In the wake of the huge critical success garnered by Colum McCann’s seventh novel, Let the Great World Spin, there has been an uptick of interest in his earlier works, particularly including his third novel, This Side of Brightness. This novel displays the seedlings of many techniques that McCann would later develop into the text that won him a National Book Award, including most notably the interlocking stories of an intergenerational narrative. A tragedy woven out of the compelling literal underground of New York City, the novel gives clear evidence that recognition of McCann’s talent is overdue.
Voicing this testament to human sorrow and the possibility for redemption is two-time Audie Award finalist Joe Barrett. Barrett’s natural huskiness seeps into the fabric of the text, and he delivers an utterly credible portrayal of each branch of Nathan Walker’s sad family tree. Nathan left the South to dig subway tunnels, and when one of these tunnels inevitably collapses, Nathan’s lot is cast with an Irishman’s widow. This primary thread is pulled closer and closer to the other main story, which involves Treefrog, a man who lives in an abandoned subway tunnel. Barrett’s performance of Treefrog is especially solid, by turns pitifully frozen and achingly funny.
As the family line becomes clear, disaster hacks off one branch at a time. The fear of interracial coupling, the downward spiral of drug and alcohol addiction, and the trauma of child abuse all rear their ugly heads, reshaping these interdependent lives with all the fury of a runaway train. McCann marches inexorably toward Nathan Walker’s own death, the question of whether obsessive compulsive Treefrog can manage a life above ground hanging in the balance. Barrett manages to give distinctive voice to each of four generations, reaching across race and class to produce a wonderfully melancholy portrait of 70 years’ worth of life touched by the New York City subway system. This is a must-listen not just for fans of McCann’s later work, but also for anybody who rides the train. Megan Volpert
From the author of Songdogs, a magnificent work of imagination and history set in the tunnels of New York City. In the early years of the century, Nathan Walker leaves his native Georgia for New York City and the most dangerous job in America. A sandhog, he burrows beneath the East River, digging the tunnel that will carry trains from Brooklyn to Manhattan.
Above ground, the sandhogs - black, white, Irish, Italian - keep their distance from each other until a spectacular accident welds a bond between Walker and his fellow diggers, a bond that will bless and curse the next three generations.
Years later, Treefrog, a homeless man driven below by a shameful secret, endures a punishing winter in his subway nest. In tones ranging from bleak to disturbingly funny, Treefrog recounts his strategies of survival: killing rats, scavenging for discarded soda cans, washing in the snow. Between Nathan Walker and Treefrog stretch 70 years of ill-fated loves and unintended crimes.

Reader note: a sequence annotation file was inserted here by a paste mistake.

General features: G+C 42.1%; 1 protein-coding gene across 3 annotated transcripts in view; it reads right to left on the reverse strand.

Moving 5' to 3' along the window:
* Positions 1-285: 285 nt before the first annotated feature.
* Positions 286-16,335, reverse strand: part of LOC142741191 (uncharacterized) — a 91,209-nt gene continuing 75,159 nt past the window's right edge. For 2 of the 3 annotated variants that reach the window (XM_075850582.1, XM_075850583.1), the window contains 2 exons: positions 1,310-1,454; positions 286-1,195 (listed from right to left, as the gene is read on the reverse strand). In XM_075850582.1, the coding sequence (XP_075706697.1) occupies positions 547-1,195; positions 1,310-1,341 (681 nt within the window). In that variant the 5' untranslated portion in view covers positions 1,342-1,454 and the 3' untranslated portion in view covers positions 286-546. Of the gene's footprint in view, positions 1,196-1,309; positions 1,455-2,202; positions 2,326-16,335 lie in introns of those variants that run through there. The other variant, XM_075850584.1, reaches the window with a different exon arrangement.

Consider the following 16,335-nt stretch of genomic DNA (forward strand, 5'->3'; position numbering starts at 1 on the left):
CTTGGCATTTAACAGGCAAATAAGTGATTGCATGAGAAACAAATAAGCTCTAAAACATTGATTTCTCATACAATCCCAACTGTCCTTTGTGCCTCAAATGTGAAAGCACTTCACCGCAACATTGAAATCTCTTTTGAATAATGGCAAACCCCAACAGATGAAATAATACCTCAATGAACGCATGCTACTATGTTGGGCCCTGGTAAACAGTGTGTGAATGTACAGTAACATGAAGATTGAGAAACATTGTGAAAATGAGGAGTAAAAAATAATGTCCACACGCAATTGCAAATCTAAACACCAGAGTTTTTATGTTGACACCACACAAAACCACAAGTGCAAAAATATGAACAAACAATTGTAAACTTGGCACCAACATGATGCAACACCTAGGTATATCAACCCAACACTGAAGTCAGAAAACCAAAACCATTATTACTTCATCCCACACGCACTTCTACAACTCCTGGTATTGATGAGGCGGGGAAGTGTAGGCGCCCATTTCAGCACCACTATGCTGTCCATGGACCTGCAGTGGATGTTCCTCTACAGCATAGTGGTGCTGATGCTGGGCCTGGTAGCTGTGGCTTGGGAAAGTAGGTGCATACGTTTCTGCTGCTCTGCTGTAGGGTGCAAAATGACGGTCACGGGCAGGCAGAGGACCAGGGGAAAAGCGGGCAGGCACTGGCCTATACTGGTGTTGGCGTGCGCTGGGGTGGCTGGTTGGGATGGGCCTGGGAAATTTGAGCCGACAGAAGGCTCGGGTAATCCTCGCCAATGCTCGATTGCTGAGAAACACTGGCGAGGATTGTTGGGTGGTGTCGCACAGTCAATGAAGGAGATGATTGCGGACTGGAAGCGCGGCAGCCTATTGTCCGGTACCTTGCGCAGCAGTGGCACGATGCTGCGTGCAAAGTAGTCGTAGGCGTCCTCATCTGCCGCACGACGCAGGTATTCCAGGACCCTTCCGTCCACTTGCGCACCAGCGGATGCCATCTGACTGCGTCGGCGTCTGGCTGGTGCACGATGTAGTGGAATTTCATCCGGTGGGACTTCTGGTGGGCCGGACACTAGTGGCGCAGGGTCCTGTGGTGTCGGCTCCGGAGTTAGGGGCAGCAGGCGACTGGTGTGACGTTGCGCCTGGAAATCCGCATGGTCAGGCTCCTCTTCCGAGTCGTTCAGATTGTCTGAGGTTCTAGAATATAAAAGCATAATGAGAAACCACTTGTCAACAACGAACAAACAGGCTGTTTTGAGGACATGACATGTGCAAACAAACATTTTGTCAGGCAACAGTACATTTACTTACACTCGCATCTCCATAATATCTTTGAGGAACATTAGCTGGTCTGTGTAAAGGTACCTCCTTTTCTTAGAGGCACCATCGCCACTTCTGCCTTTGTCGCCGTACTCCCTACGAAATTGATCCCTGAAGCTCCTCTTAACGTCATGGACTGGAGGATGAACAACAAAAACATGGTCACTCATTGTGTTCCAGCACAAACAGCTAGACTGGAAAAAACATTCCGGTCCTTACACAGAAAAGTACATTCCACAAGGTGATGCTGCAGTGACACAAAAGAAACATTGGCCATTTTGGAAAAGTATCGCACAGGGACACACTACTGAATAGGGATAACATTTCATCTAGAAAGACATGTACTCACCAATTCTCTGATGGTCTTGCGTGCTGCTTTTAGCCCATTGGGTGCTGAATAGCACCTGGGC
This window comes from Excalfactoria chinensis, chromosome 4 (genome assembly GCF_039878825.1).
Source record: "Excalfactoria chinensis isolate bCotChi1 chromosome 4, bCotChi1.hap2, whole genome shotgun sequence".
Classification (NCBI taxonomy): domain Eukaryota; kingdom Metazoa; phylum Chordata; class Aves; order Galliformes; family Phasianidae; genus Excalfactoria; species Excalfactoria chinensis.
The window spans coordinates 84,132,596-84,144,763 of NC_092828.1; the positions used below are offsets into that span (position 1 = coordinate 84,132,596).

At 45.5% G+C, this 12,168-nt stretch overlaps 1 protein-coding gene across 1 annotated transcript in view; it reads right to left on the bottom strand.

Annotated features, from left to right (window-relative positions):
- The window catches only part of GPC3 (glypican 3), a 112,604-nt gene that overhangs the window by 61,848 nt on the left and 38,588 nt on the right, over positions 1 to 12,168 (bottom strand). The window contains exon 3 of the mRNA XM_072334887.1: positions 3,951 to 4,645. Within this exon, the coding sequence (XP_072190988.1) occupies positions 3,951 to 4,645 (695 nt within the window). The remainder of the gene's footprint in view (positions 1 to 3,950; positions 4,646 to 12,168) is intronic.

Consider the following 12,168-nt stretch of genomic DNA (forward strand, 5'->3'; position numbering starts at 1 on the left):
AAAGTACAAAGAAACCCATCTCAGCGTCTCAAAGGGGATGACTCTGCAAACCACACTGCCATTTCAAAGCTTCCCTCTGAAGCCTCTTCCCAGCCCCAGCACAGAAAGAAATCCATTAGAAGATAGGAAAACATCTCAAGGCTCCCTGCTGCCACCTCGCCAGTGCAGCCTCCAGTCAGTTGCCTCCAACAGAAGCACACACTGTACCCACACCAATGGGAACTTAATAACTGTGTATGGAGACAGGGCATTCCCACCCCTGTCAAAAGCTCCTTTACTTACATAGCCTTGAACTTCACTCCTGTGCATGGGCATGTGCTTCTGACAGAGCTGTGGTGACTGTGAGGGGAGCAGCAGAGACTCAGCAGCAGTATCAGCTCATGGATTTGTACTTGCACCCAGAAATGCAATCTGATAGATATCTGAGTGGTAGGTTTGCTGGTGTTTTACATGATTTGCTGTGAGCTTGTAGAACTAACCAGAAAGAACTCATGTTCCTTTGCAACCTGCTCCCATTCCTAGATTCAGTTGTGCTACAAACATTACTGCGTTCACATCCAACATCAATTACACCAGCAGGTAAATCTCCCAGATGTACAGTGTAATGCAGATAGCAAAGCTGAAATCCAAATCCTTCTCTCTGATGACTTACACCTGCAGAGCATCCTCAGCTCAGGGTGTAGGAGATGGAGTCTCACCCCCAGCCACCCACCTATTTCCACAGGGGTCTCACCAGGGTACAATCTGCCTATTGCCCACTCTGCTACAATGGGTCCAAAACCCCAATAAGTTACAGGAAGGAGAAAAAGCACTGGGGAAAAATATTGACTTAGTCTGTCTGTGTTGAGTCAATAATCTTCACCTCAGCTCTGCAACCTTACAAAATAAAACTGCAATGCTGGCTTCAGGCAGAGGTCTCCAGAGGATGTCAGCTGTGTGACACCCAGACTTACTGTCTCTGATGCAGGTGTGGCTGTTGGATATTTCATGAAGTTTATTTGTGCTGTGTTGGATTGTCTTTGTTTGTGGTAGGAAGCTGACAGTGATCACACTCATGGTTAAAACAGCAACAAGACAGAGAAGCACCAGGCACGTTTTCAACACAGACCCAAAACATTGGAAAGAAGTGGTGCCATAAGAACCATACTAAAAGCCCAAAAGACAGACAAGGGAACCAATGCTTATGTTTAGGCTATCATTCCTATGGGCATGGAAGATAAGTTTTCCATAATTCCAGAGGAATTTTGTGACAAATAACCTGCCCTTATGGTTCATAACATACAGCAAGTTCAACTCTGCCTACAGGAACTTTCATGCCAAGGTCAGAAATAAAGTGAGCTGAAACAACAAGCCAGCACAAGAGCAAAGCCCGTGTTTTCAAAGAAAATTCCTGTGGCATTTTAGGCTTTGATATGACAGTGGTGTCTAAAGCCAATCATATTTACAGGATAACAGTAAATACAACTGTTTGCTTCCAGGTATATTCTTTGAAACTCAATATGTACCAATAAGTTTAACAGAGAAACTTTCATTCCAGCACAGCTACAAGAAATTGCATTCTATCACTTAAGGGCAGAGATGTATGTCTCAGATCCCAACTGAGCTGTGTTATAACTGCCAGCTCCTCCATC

In a triumph of plotting, the two stories fuse to form a tale of family, race, and redemption that is as bold and fabulous as New York City itself. In This Side of Brightness, Colum McCann confirms his place in the front ranks of modern writers.
©1991 Colum McCann (P)2010 Audible, Inc
"This Side of Brightness weaves historical fact with fictional truth, creating a remarkable tale of death, racism, homelessness--and yes, love--spanning four generations.... [T]he grimness of McCann's tale is leavened by the beauty of his prose and the intimations all through the book that, even on this side of darkness, redemption is possible." (Amazon.com review)
If you loved "Let the Great World Spin," as I did, this is an interesting read because you can see McCann work out some of the themes of that book here. I did not love it, but it held my attention and got me thinking and I was completely wrapped up in the characters and their story. The narrator was really excellent - acted the parts without seeming fake or forced. A good listen - but go for "Let the Great World Spin" first.
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i loved the low down deep dirty sad lives they lived.. great descriptions.. great names.. great book.
Susie R Powell
We walk across bridges that someone else built, and trains go through tunnels dug by persons now invisible. This is a remarkable story of the suffering that went into something we take for granted.
This book needs to be digested and can be listened to in pieces over several days. The pace is good but it needs not be gobbled up in one sitting.
The men were humans, good and bad. Some were humane, the subject of race was touched on with just the right brush stroke. When tragedy struck, it was deep. There are ceremonies and ribbon cuttings for these things all handled with men with no mud on their hands. One man's life was barely worth a half year wages if I have calculated correctly.
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